The historic village of Santa Cruz


Sanjeev V Sardesai

In the earlier article, we became aware about the possible birth of the identity of Calapor (Calapur) or Santa Cruz (St Cruz). We also passed through the historic Four Pillars (Char Khambe), built to welcome a Portuguese prince into the village around
1896 AD.

However, just before one approaches the Four Pillars, one must take time off to stop near the shed made for Ganesh idol immersion and educate oneself about the ancient methodology of trapping and using the tide waters of the sea, with a sluice gate or ‘manos’. If you are lucky, then you may be able to watch and purchase the fresh fish, netted at this point. There is a need to educate the younger generation about the value of these ancient inclusions, without tampering with Mother Nature.

Initially, about 30-35 years ago, and before the National Highway was constructed from Panaji to GMC Bambolim through the khazan lands, the highway passed from near the Old Patto in Panaji to Agassaim ferry via the village of St Cruz. Many a times during heavy monsoons and high tides, the sea water would enter over the khazan areas (tidal lands along the rivers), almost a kilometre inland, and submerge the motorable road. It was then that the conductor of the bus would alight, and walk ahead to show the safe path, as the bus crawled behind. Today the intrusion of water has been controlled, but elderly people do get a reminder of the past, if rains are incessant.

The motorable road traverses the village from Panaji in the North West passing through the Four Pillars and proceeding toward the South, exiting at Bambolim. It is interesting to note that the ward towards the South is known as Cabeça, which in Portuguese language means a ‘head’ or ‘at the top’! Could it be that it was the first component of this village that was accosted by people coming from the ancient port? Or could it be that it was at the ‘top’, – such as a hill? It would be interesting to find out!

After passing through the Four Pillars, the first area that one comes across is the Bondir Ward, where we find a modern football ground, with a mini-stadia and the village post office. It can be confidently acknowledged that the name ‘Bondir’ was born from the corruption of the identity of the ancient port or ‘bundar’ that existed nearby. It was located behind the mansion of Braganza family. Though the writer had seen traces of masonry steps about 12 years ago, today this riverine area is mud-filled and encroached, – taking these steps behind the curtain of time! At one time in Calapurs’ past, almost 50,000 tonnes of sea salt, generated from salt pans around the village, passed through this ‘bundar’, as trade! Today only a lone pillar is seen under a tamarind tree near the ground, and two smaller pillars observed near the site of the dock or wharf. A visit to this place bestows a double joy! The view over the placid waters with a ‘manos’ and fringed with mangrove trees is ethereal; and one can experience the quaint architecture of the tiled Goan houses and balcaoes, when passing through the narrow lane.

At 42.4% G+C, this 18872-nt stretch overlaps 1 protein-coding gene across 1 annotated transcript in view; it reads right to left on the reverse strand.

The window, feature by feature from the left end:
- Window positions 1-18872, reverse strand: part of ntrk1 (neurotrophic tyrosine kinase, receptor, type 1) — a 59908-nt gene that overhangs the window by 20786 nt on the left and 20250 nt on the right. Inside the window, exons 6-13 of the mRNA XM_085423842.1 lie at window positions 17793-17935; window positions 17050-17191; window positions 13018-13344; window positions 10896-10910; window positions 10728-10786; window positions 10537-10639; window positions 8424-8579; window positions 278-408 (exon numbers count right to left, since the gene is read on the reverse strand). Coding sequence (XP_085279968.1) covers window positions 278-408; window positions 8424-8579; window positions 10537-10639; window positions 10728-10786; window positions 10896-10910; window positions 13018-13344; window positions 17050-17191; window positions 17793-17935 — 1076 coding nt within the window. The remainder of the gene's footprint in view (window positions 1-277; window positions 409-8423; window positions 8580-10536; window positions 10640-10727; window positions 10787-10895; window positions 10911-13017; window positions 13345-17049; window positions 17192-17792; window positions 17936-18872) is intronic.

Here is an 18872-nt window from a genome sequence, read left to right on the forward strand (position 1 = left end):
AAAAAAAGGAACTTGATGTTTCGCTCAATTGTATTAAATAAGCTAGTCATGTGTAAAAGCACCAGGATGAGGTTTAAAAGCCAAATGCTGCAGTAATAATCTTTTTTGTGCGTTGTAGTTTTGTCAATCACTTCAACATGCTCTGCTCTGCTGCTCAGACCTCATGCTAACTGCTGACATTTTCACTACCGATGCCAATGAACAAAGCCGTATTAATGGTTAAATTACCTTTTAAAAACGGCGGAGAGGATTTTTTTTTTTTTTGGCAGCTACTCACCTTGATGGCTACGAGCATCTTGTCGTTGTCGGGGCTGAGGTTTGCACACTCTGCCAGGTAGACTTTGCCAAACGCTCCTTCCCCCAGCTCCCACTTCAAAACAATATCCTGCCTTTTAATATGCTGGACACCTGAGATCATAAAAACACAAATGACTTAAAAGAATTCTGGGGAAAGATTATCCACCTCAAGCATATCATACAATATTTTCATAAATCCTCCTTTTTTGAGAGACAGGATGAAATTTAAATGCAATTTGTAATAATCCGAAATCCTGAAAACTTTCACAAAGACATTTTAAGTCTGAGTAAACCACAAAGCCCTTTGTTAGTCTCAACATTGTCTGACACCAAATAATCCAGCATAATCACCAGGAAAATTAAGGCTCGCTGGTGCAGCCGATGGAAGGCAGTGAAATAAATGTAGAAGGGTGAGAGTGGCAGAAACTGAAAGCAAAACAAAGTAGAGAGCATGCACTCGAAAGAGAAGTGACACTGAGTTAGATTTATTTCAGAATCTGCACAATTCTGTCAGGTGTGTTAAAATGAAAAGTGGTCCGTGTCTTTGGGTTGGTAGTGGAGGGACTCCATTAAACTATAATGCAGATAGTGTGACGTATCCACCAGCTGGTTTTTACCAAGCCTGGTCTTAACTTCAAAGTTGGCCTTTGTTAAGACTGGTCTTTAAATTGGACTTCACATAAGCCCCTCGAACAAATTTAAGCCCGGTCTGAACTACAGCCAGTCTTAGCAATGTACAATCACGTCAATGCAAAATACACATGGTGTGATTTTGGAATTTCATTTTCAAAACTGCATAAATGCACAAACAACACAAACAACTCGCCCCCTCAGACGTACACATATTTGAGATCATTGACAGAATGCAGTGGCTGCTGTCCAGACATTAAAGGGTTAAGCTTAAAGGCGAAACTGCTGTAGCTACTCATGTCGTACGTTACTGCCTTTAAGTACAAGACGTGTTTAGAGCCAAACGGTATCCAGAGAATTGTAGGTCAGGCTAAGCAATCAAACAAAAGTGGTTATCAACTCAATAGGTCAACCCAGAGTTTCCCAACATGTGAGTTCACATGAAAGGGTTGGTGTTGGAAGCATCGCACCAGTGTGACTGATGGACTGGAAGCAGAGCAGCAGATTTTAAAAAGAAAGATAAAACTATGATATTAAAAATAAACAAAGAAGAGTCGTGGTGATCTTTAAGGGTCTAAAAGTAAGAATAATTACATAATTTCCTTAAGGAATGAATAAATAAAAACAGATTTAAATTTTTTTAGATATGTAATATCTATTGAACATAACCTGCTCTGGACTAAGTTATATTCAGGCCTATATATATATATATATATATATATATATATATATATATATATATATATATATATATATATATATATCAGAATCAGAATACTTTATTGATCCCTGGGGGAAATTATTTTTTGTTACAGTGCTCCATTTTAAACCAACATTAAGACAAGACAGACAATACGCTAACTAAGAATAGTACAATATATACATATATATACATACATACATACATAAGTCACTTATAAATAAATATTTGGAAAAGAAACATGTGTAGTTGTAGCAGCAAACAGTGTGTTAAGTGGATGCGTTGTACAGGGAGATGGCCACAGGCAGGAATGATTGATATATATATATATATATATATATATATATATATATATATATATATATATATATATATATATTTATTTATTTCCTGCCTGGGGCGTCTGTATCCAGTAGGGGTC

From this point, we can see an almost ‘straight road’, which passes Southward from the Bondir area to Annexin Cujira, near the Chapel of St Gonsalo. Possibly during the earlier era, this road carried on straight up the hill and over it to the ancient port of Gopakapattana (Goa Velha), connecting both the ports – one major and the other minor, hence being named as Ubho Dando or ‘straight like a wooden rod’.

The old highway road enters the main village from near the football ground and passes via the new Sri Ganesh Temple to the Church Square. Along this route there are many aspects of heritage value. The first heritage we come across is the Cross Shrine near what is known as ‘Don Fator’!